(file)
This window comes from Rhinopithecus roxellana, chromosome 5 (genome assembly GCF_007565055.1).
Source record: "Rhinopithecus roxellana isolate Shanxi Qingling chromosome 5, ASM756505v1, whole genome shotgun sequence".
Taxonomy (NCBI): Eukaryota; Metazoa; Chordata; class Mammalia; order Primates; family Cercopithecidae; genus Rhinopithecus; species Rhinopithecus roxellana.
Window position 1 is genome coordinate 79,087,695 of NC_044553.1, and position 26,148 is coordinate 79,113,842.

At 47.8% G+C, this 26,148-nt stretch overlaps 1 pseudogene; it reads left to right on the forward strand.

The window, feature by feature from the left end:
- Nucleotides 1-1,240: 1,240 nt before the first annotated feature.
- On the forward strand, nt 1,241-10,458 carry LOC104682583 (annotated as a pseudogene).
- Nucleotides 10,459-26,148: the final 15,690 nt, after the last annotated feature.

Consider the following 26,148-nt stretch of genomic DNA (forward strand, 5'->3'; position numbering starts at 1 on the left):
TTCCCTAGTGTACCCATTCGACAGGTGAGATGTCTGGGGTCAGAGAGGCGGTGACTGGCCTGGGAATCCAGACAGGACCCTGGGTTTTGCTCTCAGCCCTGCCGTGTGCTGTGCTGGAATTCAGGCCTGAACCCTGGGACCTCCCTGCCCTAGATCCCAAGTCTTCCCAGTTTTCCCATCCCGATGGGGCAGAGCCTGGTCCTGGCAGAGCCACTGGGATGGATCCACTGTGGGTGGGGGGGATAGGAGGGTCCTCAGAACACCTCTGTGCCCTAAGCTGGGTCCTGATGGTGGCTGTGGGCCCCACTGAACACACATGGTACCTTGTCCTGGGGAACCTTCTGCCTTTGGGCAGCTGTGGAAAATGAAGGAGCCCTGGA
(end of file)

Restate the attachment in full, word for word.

This window comes from Rhinopithecus roxellana, chromosome 5 (genome assembly GCF_007565055.1).
Source record: "Rhinopithecus roxellana isolate Shanxi Qingling chromosome 5, ASM756505v1, whole genome shotgun sequence".
Taxonomy (NCBI): Eukaryota; Metazoa; Chordata; class Mammalia; order Primates; family Cercopithecidae; genus Rhinopithecus; species Rhinopithecus roxellana.
Window position 1 is genome coordinate 79,087,695 of NC_044553.1, and position 26,148 is coordinate 79,113,842.

At 47.8% G+C, this 26,148-nt stretch overlaps 1 pseudogene; it reads left to right on the forward strand.

The window, feature by feature from the left end:
- Nucleotides 1-1,240: 1,240 nt before the first annotated feature.
- On the forward strand, nt 1,241-10,458 carry LOC104682583 (annotated as a pseudogene).
- Nucleotides 10,459-26,148: the final 15,690 nt, after the last annotated feature.

Consider the following 26,148-nt stretch of genomic DNA (forward strand, 5'->3'; position numbering starts at 1 on the left):
TTCCCTAGTGTACCCATTCGACAGGTGAGATGTCTGGGGTCAGAGAGGCGGTGACTGGCCTGGGAATCCAGACAGGACCCTGGGTTTTGCTCTCAGCCCTGCCGTGTGCTGTGCTGGAATTCAGGCCTGAACCCTGGGACCTCCCTGCCCTAGATCCCAAGTCTTCCCAGTTTTCCCATCCCGATGGGGCAGAGCCTGGTCCTGGCAGAGCCACTGGGATGGATCCACTGTGGGTGGGGGGGATAGGAGGGTCCTCAGAACACCTCTGTGCCCTAAGCTGGGTCCTGATGGTGGCTGTGGGCCCCACTGAACACACATGGTACCTTGTCCTGGGGAACCTTCTGCCTTTGGGCAGCTGTGGAAAATGAAGGAGCCCTGGA